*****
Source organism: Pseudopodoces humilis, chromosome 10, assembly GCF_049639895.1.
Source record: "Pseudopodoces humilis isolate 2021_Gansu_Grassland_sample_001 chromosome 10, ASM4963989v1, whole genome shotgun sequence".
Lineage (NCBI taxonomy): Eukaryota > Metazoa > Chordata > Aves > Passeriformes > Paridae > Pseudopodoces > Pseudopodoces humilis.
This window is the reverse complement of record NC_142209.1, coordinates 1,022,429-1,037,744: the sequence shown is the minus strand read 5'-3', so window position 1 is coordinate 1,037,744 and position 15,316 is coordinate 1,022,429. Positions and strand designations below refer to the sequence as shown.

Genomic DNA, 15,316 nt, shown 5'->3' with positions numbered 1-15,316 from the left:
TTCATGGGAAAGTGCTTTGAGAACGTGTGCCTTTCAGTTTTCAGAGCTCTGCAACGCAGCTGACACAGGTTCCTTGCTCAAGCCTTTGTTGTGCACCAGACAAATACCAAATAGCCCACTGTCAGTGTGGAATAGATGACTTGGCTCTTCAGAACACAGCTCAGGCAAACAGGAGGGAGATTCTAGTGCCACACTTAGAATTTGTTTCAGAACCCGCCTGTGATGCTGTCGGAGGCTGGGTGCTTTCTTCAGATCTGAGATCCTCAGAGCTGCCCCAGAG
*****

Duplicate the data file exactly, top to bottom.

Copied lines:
Source organism: Pseudopodoces humilis, chromosome 10, assembly GCF_049639895.1.
Source record: "Pseudopodoces humilis isolate 2021_Gansu_Grassland_sample_001 chromosome 10, ASM4963989v1, whole genome shotgun sequence".
Lineage (NCBI taxonomy): Eukaryota > Metazoa > Chordata > Aves > Passeriformes > Paridae > Pseudopodoces > Pseudopodoces humilis.
This window is the reverse complement of record NC_142209.1, coordinates 1,022,429-1,037,744: the sequence shown is the minus strand read 5'-3', so window position 1 is coordinate 1,037,744 and position 15,316 is coordinate 1,022,429. Positions and strand designations below refer to the sequence as shown.

Genomic DNA, 15,316 nt, shown 5'->3' with positions numbered 1-15,316 from the left:
TTCATGGGAAAGTGCTTTGAGAACGTGTGCCTTTCAGTTTTCAGAGCTCTGCAACGCAGCTGACACAGGTTCCTTGCTCAAGCCTTTGTTGTGCACCAGACAAATACCAAATAGCCCACTGTCAGTGTGGAATAGATGACTTGGCTCTTCAGAACACAGCTCAGGCAAACAGGAGGGAGATTCTAGTGCCACACTTAGAATTTGTTTCAGAACCCGCCTGTGATGCTGTCGGAGGCTGGGTGCTTTCTTCAGATCTGAGATCCTCAGAGCTGCCCCAGAG